Amy Zerner and Monte Farber have spent years building an enchanted world together — in fact, their company is known as the Enchanted World of Amy Zerner and Monte Farber. The couple, who have been together since the 1970s, have produced books on astrology and other metaphysical matters, along with CDs, tarot card decks, and a Web site — theenchantedworld.com — all of which are internationally popular. Their latest book is “The Enchanted Birthday Book,” released in March by Sterling Ethos.
However, it was a childhood hobby of Ms. Zerner’s that has now catapulted her into another enchanted world — the land of fashion and jewelry. And her kimonos, robes, and other art-to-wear pieces, carried at special times of the year by Bergdorf Goodman, average $5,000 apiece.
The tarot decks and books produced by the pair feature color photographs of tapestries that Ms. Zerner has made over the years — textiles of goddesses, mythological beings, and archetypal images.
“I started tie-dyeing and batiking when I was a teenager,” Ms. Zerner, a lifelong East Hampton resident, said. “I loved working with different materials even as a child — crayons, sparkles, glue. Mixed media was always my thing.”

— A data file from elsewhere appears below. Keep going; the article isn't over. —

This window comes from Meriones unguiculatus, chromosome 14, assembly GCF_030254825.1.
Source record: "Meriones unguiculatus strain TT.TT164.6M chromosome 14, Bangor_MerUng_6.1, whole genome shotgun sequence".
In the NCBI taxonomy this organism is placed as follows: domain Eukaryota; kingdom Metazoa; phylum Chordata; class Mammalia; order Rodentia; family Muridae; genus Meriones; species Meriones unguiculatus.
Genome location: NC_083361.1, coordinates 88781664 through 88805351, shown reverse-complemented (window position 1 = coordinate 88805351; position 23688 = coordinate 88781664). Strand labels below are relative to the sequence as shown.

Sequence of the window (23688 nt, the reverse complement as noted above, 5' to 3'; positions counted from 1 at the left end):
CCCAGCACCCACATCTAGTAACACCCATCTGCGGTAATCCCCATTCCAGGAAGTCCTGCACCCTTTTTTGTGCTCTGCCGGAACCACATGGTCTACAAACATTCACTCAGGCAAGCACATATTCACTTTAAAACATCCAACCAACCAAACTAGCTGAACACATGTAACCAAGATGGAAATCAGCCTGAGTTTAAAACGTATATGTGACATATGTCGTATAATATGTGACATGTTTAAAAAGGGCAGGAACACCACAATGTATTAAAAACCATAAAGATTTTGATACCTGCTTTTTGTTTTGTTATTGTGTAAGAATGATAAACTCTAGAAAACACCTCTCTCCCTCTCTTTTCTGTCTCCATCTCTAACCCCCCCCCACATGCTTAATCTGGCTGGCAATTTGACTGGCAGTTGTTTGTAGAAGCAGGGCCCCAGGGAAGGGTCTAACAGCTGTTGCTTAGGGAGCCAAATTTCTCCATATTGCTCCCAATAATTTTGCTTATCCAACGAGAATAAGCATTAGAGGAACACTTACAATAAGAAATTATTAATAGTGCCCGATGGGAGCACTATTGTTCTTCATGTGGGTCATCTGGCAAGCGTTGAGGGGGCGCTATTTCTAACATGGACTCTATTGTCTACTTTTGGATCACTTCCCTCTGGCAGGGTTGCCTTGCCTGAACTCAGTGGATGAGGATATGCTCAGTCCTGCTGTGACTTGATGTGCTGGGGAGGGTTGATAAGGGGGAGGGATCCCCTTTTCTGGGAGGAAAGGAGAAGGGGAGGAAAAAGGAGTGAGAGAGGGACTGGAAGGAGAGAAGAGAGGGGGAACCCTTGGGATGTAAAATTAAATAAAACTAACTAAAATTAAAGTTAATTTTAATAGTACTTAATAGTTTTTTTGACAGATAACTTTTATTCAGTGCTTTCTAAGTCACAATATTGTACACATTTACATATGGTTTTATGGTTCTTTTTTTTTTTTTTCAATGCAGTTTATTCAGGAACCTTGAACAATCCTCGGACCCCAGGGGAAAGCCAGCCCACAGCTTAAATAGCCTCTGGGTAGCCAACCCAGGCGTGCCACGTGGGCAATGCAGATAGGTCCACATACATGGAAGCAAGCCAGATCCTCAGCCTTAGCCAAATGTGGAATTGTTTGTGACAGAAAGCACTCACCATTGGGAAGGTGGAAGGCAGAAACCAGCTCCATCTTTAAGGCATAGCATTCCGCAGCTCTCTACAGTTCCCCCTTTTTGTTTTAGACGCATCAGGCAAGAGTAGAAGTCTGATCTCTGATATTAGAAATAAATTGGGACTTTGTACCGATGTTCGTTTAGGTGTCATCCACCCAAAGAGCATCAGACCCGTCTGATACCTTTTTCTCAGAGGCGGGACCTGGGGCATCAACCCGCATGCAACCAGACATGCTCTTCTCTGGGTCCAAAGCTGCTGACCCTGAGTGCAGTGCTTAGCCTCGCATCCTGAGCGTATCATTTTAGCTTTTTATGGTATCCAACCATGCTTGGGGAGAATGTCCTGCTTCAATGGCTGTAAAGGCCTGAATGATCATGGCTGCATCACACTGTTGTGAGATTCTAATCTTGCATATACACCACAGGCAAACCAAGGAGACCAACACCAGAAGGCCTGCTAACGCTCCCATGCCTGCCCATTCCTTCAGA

The L.V.I.S. Bargain Box was Ms. Zerner’s favorite place once she began making her own clothes in high school. “I was a thrift shopper,” she said with a smile.
As her tapestries began to be shown at galleries, Ms. Zerner started making small embroidered pieces to wear to the receptions. “Pieces of French silk, or Victorian lace, or embroidery from the Far East — I loved to incorporate those pieces into my artwork.” And they ended up in her clothing as well.
“When I started doing my embroidery, using different textures satisfied a way for me to capture multidimension, the way the light played over the art,” she said.
The creations she wore to the openings gained attention, including the eye of Elizabeth Gavaris-Miller, a top personal shopper at Bergdorf Goodman in Manhattan.
The first kimonos Ms. Zerner created were made to be wall hangings, but as more and more people commented on her own outfits, Ms. Zerner was convinced to have her first trunk show at the posh department store in 1999.
Ms. Zerner admits she had much to learn about tailoring and structure, fit and pattern. Although each piece is unique and some are custom made, it became important to educate herself about couture in a way she hadn’t needed to when making her own clothing.
Her fusion of art and fashion was an instant hit.
“Also, some of my clients started to ask, ‘What should I wear with this?’ ” As a result, Ms. Zerner crafted solid-color silk separates to allow the jackets to be the center of attention. She custom-creates the shirts and pants, “but I always have a few on